- Lack of seatbelts - Most public transit and school buses lack seatbelts. Because of this, passengers are frequently flung around the interior of the bus when an accident happens. This can lead to serious injuries which may not have been sustained if they were securely strapped in.
- Strong impacts - Since buses are so large, even a slight impact with a pedestrian or another motor vehicle can cause serious damage. For example, a compact car colliding with another compact car's bumper at 10 MPH may only result in a fender bender. But if a bus collided with the same compact car at the same speed, the damage to the car and the passengers inside would likely be much greater.
- Rollovers - Buses have high centers of gravity, which increases the likelihood of devastating rollover accidents. Rollovers account for only about 2% of total traffic accidents, but they contribute to a whopping 35% of passenger vehicle fatalities.
These special circumstances make it even more important for bus drivers to exercise extreme caution. Mistakes may be magnified and inflict more damage than a similar mistake by the driver of a smaller vehicle.
Who Is At-Fault?
In order to file a lawsuit after a bus accident, you must prove negligence. Under PA law, you must satisfy four specific elements of negligence in personal injury cases:
- Duty - The defendant must have owed the plaintiff a duty of care. For example, a bus driver owes all passengers a duty of care that he or she will drive as safely as possible.
- Breach of duty - The defendant violated this duty of care by engaging in behavior which another responsible professional would not have. For example, a bus driver driving while texting.
- Cause - This violation directly contributed to the injuries of the plaintiff.
- Damages - Quantifiable damages resulted from the injury, such as unmanageable hospital bills or lost wages.
Since bus services are defined as common carriers, they have a higher standard of care than other motorists. There are a few possibilities for negligent parties in these accidents, and each case varies depending on unique circumstances.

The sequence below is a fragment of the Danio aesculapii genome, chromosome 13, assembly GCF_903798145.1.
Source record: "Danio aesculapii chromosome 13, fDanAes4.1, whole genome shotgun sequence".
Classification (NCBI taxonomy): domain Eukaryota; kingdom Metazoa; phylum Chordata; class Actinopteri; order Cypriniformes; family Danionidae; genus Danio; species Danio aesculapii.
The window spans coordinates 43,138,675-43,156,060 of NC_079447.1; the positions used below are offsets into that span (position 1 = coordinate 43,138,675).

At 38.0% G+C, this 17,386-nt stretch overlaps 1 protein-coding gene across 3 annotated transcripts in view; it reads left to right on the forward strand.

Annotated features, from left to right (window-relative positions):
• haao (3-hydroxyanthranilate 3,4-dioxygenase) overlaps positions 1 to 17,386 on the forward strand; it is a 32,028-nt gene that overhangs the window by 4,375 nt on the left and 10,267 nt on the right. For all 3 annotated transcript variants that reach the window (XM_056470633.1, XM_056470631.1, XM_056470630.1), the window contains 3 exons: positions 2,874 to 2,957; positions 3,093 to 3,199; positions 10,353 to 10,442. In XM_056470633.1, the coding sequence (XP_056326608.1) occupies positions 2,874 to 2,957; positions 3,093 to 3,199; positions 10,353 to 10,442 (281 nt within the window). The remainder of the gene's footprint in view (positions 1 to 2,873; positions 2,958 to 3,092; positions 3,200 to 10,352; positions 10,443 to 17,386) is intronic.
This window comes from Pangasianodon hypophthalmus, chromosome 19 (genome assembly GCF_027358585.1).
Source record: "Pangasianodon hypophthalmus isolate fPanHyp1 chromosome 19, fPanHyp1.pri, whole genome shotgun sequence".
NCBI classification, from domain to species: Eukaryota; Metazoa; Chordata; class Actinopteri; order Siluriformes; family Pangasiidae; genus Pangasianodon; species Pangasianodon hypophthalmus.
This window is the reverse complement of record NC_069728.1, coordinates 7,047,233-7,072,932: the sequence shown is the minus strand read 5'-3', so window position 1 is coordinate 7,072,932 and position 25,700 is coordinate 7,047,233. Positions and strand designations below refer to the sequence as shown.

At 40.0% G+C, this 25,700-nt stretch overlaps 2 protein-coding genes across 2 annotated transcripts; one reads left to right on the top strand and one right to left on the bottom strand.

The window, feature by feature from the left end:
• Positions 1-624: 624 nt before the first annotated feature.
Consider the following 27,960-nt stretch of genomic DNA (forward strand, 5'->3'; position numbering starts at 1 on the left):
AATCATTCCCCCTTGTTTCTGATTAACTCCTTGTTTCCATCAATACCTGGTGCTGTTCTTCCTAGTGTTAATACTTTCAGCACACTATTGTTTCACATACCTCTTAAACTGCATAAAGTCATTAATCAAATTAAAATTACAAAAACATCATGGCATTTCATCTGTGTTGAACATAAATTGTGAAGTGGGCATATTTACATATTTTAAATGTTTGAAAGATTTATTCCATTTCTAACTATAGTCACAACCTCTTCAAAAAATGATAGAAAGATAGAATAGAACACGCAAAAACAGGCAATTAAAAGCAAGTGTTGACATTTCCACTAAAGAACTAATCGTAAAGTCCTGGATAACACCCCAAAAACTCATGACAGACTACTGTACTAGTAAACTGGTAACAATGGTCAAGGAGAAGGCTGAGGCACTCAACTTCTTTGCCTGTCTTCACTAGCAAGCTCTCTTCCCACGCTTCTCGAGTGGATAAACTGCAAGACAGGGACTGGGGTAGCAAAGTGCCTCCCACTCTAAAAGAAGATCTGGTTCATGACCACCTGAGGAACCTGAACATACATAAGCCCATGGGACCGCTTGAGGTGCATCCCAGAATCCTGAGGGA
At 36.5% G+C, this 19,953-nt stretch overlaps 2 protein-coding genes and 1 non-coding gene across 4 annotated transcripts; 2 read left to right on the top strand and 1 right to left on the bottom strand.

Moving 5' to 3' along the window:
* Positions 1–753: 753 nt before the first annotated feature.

If the driver was engaged in blatantly irresponsible behavior at the time of the crash, he or she may be deemed negligent and held liable for damages. For example, if the driver fails a field sobriety test or a drug test after the accident, he or she could face criminal charges as well as a civil lawsuit from the victims.
In some situations, bus companies contributed to the negligence which caused the accident. For instance, the company may have inadequately trained the driver, knowingly hired a driver with a history of dangerous driving, or may not have done a background check.
School districts face similar liability concerns as bus companies. They are required to do necessary background checks and to ensure all drivers are licensed. If they fail to do so and a driver causes an accident, the district could face litigation.
Many bus accidents are caused by negligent motorists in passenger vehicles. If another driver breaks traffic rules or is engaged in impaired driving (e.g. driving drunk, distracted, or drowsy) and causes an accident in the process, he or she could be held liable for full compensation for injury victims.
Financial Compensation For Victims
As we've mentioned before, bus accidents are complex cases which depend on unique variables. This is why it's extremely important to get in touch with an experienced bus accident lawyer shortly after the crash. He or she can help to make sense of the specific circumstances of your case and legal complexities unique to these accidents. If you do have a case, you'll be eligible to recover damages for:
- Medical expenses
- Lost wages and loss of earning potential
- Loss of quality of life
- Pain and suffering
- Loss of consortium (in cases of wrongful death)